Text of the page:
General sampling theory states that to determine the frequency and phase of a waveform the sampling rate must be at least twice the frequency of the waveform (the Nyquist limit). However determining the frequency and phase of a waveform that is constrained to a few well-known frequencies of a known shape, for example a sine wave, does not require sampling at twice the frequency. This is because the reflections of the base frequency and the harmonics of the base frequency are used to differentiate between the few expected frequencies. Analyzing a sampled waveform using Fast Fourier Transforms (FFT), and discarding the frequency results that don't match the few common AC frequencies, allows the frequency and phase of the light variations to be determined.

Another way to determine the frequency is to adjust the start of each of the exposures to be synchronized in phase with one of the common AC frequencies and then recording the brightness for a number of exposures. This process is repeated with other common frequencies until the variability of the average light intensity between exposures is found to be smaller at one frequency than the other. The reduced variability occurs because the average intensity of each sample will be approximately the same when each exposure starts at the same place on the waveform. Once the frequency has been determined the phase can be determined by moving the starting exposure time along the period of the waveform while looking for minimum or maximum brightness levels in the measured light.

In another embodiment of the present invention the exposure length is chosen to be smaller than the period of any of the common AC frequencies. In the preferred embodiment the exposure length would be much smaller than ½ the smallest period of any of the common AC frequencies. 60 Hz has a light intensity fluctuation period of 1/120 of a second, ½ of that is 1/240 of a second. Therefore in the preferred embodiment the exposure length would be 1/480th of a second or shorter. Using this short exposure length multiple exposures would be taken using a sample rate that was matched to one of the common AC frequencies. The overall brightness of each exposure would be calculated and the variability in brightness between the different exposures would be calculated. If there is high variability an artificial illuminant is present and the process is can be repeated with a different sampling rate to determine the frequency of the driving AC. If there is low variability it could be because of two reasons. It could either be caused either by having little or no artificial illumination in the scene or it could be caused by the AC period matching the sampling rate. This can be determined by changing the sampling rate to match a different AC frequency than the first sampling rate. Using the second sampling rate a number of exposures are taken and the variability in brightness between exposures is calculated. A low amount of variability indicates a low amount of artificial illumination in the scene. If the variability is now higher then artificial illumination is present in the scene and the artificial illumination is being driven at the frequency that the first sampling rate was matched with.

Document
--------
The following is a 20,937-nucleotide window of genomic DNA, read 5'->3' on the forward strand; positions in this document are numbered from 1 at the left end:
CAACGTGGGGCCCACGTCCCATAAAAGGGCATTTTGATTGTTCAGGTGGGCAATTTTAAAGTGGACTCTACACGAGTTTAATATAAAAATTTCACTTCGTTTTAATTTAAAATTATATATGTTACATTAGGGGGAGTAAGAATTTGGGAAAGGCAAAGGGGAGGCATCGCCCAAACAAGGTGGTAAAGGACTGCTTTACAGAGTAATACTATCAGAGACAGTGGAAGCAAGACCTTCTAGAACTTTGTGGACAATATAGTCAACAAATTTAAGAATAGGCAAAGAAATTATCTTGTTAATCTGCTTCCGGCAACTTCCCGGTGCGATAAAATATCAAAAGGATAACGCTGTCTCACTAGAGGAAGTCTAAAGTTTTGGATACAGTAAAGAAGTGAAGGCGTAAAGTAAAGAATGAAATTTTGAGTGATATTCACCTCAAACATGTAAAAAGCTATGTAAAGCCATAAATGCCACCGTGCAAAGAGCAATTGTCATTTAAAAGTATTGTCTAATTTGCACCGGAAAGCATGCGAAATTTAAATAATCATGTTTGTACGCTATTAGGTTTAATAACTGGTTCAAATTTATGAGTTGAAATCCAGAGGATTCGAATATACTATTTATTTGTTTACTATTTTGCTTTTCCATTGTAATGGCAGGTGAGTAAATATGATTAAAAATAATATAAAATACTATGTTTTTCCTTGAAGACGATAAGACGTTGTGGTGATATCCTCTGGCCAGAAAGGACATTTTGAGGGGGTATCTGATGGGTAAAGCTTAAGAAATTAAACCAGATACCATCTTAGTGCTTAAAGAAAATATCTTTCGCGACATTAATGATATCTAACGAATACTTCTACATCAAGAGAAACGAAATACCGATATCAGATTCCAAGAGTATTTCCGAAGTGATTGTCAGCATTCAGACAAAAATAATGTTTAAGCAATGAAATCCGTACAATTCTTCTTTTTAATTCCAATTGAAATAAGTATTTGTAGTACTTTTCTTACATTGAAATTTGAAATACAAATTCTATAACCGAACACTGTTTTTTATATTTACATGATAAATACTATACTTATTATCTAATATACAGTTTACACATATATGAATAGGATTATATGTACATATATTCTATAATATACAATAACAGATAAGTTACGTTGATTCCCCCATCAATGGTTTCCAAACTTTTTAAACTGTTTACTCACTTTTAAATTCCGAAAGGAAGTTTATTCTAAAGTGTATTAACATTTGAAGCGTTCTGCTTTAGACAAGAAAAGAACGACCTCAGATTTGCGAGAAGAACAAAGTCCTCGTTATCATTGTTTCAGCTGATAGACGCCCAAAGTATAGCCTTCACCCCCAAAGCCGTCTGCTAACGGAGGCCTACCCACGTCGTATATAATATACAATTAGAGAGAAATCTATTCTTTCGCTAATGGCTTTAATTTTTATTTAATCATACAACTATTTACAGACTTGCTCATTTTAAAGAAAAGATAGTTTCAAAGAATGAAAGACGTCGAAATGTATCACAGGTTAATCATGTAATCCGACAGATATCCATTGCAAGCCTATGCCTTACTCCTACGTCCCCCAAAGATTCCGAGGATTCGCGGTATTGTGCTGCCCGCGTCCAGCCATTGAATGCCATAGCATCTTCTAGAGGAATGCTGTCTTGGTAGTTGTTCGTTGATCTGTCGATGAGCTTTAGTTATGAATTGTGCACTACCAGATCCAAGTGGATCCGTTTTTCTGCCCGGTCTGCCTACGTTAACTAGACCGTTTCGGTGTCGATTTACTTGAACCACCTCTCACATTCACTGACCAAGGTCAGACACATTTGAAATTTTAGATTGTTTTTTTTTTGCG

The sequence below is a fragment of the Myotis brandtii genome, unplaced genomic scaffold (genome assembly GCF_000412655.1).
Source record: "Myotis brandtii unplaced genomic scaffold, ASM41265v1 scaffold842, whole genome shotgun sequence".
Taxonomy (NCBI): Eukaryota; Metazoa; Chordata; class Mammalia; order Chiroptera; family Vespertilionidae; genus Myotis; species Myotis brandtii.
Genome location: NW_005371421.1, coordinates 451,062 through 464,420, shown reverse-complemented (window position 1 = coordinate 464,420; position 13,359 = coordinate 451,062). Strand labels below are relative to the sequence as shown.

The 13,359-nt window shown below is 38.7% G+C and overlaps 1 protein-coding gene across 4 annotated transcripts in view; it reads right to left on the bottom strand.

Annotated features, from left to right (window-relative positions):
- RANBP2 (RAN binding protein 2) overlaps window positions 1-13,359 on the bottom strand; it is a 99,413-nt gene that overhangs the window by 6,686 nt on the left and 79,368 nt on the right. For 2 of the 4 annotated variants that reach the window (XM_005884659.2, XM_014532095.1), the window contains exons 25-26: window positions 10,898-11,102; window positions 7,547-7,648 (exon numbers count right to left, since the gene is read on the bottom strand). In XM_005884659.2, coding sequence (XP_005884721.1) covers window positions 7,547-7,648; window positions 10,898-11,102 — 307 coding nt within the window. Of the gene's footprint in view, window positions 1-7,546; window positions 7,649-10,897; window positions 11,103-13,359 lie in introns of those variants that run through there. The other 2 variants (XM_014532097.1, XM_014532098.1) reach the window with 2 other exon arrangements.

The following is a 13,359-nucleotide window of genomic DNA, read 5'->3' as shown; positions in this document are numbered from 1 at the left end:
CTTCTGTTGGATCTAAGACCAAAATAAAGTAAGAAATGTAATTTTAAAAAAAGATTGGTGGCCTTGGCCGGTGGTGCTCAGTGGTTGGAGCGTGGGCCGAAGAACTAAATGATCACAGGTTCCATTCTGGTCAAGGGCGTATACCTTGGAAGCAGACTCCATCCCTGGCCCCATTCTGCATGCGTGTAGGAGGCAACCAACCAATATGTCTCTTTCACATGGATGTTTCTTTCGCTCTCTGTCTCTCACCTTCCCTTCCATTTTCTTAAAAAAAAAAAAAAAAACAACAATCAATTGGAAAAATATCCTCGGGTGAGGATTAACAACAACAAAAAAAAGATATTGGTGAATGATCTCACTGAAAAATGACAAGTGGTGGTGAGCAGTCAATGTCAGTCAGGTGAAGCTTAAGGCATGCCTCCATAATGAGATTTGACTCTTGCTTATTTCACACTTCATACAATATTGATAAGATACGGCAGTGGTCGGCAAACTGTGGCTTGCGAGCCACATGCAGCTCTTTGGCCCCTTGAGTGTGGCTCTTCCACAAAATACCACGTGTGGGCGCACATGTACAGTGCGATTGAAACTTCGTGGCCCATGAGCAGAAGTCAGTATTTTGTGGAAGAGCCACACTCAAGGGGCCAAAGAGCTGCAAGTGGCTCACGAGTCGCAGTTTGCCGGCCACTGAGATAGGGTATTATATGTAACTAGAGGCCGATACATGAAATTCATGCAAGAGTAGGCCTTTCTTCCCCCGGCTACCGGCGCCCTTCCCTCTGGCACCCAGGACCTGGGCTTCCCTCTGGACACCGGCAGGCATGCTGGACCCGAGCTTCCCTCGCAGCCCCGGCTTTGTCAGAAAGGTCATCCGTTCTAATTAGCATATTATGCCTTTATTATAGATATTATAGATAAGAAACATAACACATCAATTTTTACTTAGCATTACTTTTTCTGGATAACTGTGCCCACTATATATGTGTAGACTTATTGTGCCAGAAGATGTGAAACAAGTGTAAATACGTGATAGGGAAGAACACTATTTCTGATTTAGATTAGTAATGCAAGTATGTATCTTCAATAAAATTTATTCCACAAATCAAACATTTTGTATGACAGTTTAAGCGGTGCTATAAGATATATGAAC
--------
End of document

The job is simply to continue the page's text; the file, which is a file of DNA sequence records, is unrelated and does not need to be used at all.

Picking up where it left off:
In another embodiment of the current invention the contrast in the scene is used instead of the overall brightness level in the scene to determine the presence of artificial illumination. Scene contrast is typically used in camera auto-focus algorithms. There are many different ways, well known in the arts, to calculate scene contrast. One way is to take the difference in intensity between adjacent pixels. Because scene contrast is dependent on overall levels of scene illumination, variations in scene illumination can be detected by changes in scene contrast. Scene contrast is also dependent on how well focused the scene is onto the photo sensor. When the scene is well focused, changes in scene brightness can be more easily detected using scene contrast than when the scene is poorly focused. In the preferred embodiment when using scene contrast, the scene is focused onto the photo sensor with a lens before the detection for artificial illumination proceeds. In one embodiment using scene contrast, short exposure lengths are used and the sampling rate is chosen such that it does not match any common AC frequencies. Multiple exposures are taken and the overall contrast in each exposure is calculated. The variability in contrast between the different exposures is then calculated. High variability in the contrast between the exposures indicates the presence of artificial illumination. The variability is in general proportional to the amount of variation in the light source. The amount of variation in brightness and average brightness of the scene may be correlated to the type of light source. A fluorescent light source typically has a higher variability in contrast than an incandescent light source. When the variability is smaller than a first threshold (604) there is little, if any, artificial illumination in the scene (608). When the variability is larger than the first threshold but smaller than a second threshold (610) the variability indicates incandescent illumination (612). And when the variability is larger than the second threshold (614) the variability indicates fluorescent illumination (616).

When artificial illumination is detected in a scene the contrast measurements can be re-done using a sample rate that corresponds to one of the common AC frequencies. If the variation between the contrast measurements decreases then the correct AC frequency has been determined.

In another embodiment using contrast measurements with short exposure lengths, the sample rate is picked to match one of the common AC frequencies. If there are large variations in the contrast measurements then artificial illumination is present in the scene being driven at a different frequency than the sample rate. If the variation in contrast measurements are low, a second series of measurements is made at a second sampling rate corresponding to another common AC frequency. If the variation in contrast measurements for the second set of exposures are also low, then there is little artificial illumination in the scene. If the variability of the second set of contrast measurements is high, then there is artificial illumination in the scene being driven at the first AC frequency.